RED DEER, Alta. – A couple minutes earlier, Mitch Marner was dancing in his skates. Now he’s ripping around the ice with a Go-Pro camera strapped to his chest and a massive smile on his face, a face that also features a wispy blonde playoff beard you have to squint to see.
Matthew Tkachuk still has the look of a teenager who can’t believe what he just did, and he’s been the recipient of at least 50 hugs in the last 20 minutes, including a jump-up-and-down circle embrace with his line mates to a tune with lyrics that include “like the ceiling can’t hold us.”
Even when he’s describing the goal that put the Rouyn-Noranda Huskies up 2-1, goalie Tyler Parsons has a smile on his face.
This is what it looks like when you start your season nine months ago, when there are 60 teams in contention for the biggest prize in Canadian junior hockey, when you have to win your regional league to qualify to get here, and when you and your London Knights teammates win it all.
This is what it looks like when you win your 17th straight – the one that matters most – in overtime.
“We’re unbelievably happy right now,” says Tkachuk, who had two goals in the 3-2 overtime win, including the winner.
Yes, we can tell.
“I’ll see what kind of footage I can get here,” says Marner, the Leafs’ fourth overall pick in 2015, pointing his camera up. “Here, I’ll give you a close-up.”
Forget asking Marner about next season right now, about whether he’ll be a Knight again after winning the CHL player of the year award, the MasterCard Memorial Cup MVP award (thanks to putting up 14 points in four games here), and the Memorial Cup, all in the space of two days.
“If I can win another one of these, I’ll be perfectly happy with that,” Marner says of the Memorial Cup, grinning.
Then, he skates off to get more footage.
It was happiness and relief on the ice Sunday at the ENMAX Centrium after the Knights kept their winning streak alive and knocked off the CHL’s No. 1 ranked Huskies in the MasterCard Memorial Cup final with an overtime victory in a game pretty much everyone expected London to win, and maybe dominate, after a 3-0 record in the round robin.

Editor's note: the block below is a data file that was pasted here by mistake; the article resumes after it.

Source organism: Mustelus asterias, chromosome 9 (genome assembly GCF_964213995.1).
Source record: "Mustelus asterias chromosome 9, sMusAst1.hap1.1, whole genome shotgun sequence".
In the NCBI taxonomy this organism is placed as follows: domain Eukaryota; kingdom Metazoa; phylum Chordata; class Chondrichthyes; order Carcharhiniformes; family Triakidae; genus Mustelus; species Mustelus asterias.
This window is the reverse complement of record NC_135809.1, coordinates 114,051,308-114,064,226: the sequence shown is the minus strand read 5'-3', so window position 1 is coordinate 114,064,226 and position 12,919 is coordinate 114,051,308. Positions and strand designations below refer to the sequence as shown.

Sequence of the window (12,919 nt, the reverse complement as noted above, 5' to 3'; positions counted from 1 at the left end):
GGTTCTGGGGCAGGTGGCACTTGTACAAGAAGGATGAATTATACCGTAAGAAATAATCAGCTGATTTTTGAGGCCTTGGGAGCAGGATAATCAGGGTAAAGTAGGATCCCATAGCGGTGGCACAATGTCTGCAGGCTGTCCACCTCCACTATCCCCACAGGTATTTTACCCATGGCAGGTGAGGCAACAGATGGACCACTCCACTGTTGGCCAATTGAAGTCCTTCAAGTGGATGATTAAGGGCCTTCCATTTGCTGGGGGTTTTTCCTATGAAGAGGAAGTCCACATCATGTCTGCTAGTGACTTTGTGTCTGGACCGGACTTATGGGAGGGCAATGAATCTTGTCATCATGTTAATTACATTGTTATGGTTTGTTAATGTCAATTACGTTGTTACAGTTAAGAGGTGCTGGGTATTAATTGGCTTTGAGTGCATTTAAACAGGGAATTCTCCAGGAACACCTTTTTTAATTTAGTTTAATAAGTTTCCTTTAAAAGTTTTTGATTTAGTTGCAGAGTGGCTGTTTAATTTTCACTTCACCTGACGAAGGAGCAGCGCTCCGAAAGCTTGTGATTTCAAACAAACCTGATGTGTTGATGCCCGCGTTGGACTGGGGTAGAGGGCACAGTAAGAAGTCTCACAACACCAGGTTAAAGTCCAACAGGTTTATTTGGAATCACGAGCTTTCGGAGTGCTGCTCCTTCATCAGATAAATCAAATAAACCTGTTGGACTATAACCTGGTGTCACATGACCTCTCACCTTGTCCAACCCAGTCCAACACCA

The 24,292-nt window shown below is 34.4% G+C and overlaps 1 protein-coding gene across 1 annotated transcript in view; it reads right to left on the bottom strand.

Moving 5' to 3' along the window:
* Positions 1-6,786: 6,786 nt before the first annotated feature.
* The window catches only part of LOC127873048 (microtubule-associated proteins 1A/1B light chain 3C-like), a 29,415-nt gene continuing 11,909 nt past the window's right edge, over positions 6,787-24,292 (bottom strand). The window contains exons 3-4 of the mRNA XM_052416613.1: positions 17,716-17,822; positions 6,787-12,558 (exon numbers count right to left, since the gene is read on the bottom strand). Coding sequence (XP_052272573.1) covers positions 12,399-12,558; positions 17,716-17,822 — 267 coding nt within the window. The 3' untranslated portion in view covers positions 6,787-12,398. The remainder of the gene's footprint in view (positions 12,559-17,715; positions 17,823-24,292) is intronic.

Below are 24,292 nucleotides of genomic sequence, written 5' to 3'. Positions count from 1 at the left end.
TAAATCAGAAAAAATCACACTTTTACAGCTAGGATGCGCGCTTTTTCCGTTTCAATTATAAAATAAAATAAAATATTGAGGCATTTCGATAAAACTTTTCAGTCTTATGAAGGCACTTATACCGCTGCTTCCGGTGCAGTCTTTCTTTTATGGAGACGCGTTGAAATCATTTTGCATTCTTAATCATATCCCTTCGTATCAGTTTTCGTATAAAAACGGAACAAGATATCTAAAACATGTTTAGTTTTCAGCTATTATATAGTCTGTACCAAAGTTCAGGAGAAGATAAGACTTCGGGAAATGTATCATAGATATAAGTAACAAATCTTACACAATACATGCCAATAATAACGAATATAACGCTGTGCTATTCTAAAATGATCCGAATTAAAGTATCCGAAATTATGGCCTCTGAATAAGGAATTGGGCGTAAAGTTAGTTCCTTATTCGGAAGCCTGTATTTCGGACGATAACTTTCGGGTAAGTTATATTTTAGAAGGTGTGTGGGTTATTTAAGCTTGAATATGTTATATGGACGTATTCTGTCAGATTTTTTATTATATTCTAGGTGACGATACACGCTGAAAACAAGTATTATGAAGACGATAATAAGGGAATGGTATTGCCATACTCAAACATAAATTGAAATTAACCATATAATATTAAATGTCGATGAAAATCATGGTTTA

After Tkachuk scored the winner, he immediately thought to himself, “No way this has happened.”
So he checked, and he saw Huskies goalie Chase Marchand look up and skate up ice, and he saw his whole bench clearing. Then, he says, “I fell over myself, I was so happy.”
It was only about the third overtime winner of Tkachuk’s junior career, he figures, and his first this season. It’s the biggest goal of his career “by far,” and it comes at a pretty good time: He’s less than a month away from the NHL draft. He’s currently ranked No. 2 among North American skaters, according to NHL Central Scouting.
And Tkachuk scored it on a sprained left ankle, one he says made it difficult to play at all.
“But you can’t give up on the guys. They battle all year for you, and you have to do the same thing in return.”
On the winner, Tkachuk streaked down the left wing with speed, pulled in a little toe drag, then shot it over the sliding Huskies defender.
“Devo [Christian Dvorak] was going to the net, it actually might have hit off him,” Tkachuk says, wearing his black-and-white mesh-back hat that says Champions on it. “I don’t know. Doesn’t matter. Goal’s a goal.”
A Memorial Cup-winning goal.
For a while, it looked like the Huskies were going to be giant-killers, streak-enders. It was back-and-forth all afternoon, with both teams getting chances. Rouyn-Noranda managed to shut London down completely on the power play, the only team to do so this tournament, despite drawing six penalties. Much of that had to do with the fine play of Marchand, who made 30 stops.